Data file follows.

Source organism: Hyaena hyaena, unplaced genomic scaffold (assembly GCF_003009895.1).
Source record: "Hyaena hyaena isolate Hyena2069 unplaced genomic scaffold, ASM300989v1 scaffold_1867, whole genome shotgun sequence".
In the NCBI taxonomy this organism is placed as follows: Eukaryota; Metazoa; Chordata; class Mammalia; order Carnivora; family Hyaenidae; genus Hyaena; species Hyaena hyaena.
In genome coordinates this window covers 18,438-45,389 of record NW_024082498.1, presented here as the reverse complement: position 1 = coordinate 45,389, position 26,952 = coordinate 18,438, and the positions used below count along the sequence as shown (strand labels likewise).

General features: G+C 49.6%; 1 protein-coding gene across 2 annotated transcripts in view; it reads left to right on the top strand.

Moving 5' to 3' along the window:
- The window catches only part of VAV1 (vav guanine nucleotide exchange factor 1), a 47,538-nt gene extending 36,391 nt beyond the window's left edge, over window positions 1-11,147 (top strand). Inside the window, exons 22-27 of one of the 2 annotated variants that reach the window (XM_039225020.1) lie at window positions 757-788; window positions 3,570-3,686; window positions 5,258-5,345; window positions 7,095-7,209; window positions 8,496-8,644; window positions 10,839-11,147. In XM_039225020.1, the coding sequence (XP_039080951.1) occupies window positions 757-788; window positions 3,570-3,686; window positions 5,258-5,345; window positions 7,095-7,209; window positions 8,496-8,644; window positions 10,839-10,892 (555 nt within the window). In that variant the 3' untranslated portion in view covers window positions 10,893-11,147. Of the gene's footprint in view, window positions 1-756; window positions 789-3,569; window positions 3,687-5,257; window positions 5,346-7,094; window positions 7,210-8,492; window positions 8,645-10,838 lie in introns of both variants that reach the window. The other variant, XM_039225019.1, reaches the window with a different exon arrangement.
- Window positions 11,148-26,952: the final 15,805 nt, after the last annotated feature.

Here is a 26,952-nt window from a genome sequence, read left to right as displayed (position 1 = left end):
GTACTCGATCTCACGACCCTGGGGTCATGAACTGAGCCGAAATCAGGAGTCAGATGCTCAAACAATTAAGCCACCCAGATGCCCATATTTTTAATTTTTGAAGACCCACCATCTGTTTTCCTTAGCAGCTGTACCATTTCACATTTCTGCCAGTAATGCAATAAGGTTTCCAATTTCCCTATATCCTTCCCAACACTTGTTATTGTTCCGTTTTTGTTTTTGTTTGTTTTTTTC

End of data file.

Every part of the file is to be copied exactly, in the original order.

Source organism: Hyaena hyaena, unplaced genomic scaffold (assembly GCF_003009895.1).
Source record: "Hyaena hyaena isolate Hyena2069 unplaced genomic scaffold, ASM300989v1 scaffold_1867, whole genome shotgun sequence".
In the NCBI taxonomy this organism is placed as follows: Eukaryota; Metazoa; Chordata; class Mammalia; order Carnivora; family Hyaenidae; genus Hyaena; species Hyaena hyaena.
In genome coordinates this window covers 18,438-45,389 of record NW_024082498.1, presented here as the reverse complement: position 1 = coordinate 45,389, position 26,952 = coordinate 18,438, and the positions used below count along the sequence as shown (strand labels likewise).

General features: G+C 49.6%; 1 protein-coding gene across 2 annotated transcripts in view; it reads left to right on the top strand.

Moving 5' to 3' along the window:
- The window catches only part of VAV1 (vav guanine nucleotide exchange factor 1), a 47,538-nt gene extending 36,391 nt beyond the window's left edge, over window positions 1-11,147 (top strand). Inside the window, exons 22-27 of one of the 2 annotated variants that reach the window (XM_039225020.1) lie at window positions 757-788; window positions 3,570-3,686; window positions 5,258-5,345; window positions 7,095-7,209; window positions 8,496-8,644; window positions 10,839-11,147. In XM_039225020.1, the coding sequence (XP_039080951.1) occupies window positions 757-788; window positions 3,570-3,686; window positions 5,258-5,345; window positions 7,095-7,209; window positions 8,496-8,644; window positions 10,839-10,892 (555 nt within the window). In that variant the 3' untranslated portion in view covers window positions 10,893-11,147. Of the gene's footprint in view, window positions 1-756; window positions 789-3,569; window positions 3,687-5,257; window positions 5,346-7,094; window positions 7,210-8,492; window positions 8,645-10,838 lie in introns of both variants that reach the window. The other variant, XM_039225019.1, reaches the window with a different exon arrangement.
- Window positions 11,148-26,952: the final 15,805 nt, after the last annotated feature.

Here is a 26,952-nt window from a genome sequence, read left to right as displayed (position 1 = left end):
GTACTCGATCTCACGACCCTGGGGTCATGAACTGAGCCGAAATCAGGAGTCAGATGCTCAAACAATTAAGCCACCCAGATGCCCATATTTTTAATTTTTGAAGACCCACCATCTGTTTTCCTTAGCAGCTGTACCATTTCACATTTCTGCCAGTAATGCAATAAGGTTTCCAATTTCCCTATATCCTTCCCAACACTTGTTATTGTTCCGTTTTTGTTTTTGTTTGTTTTTTTC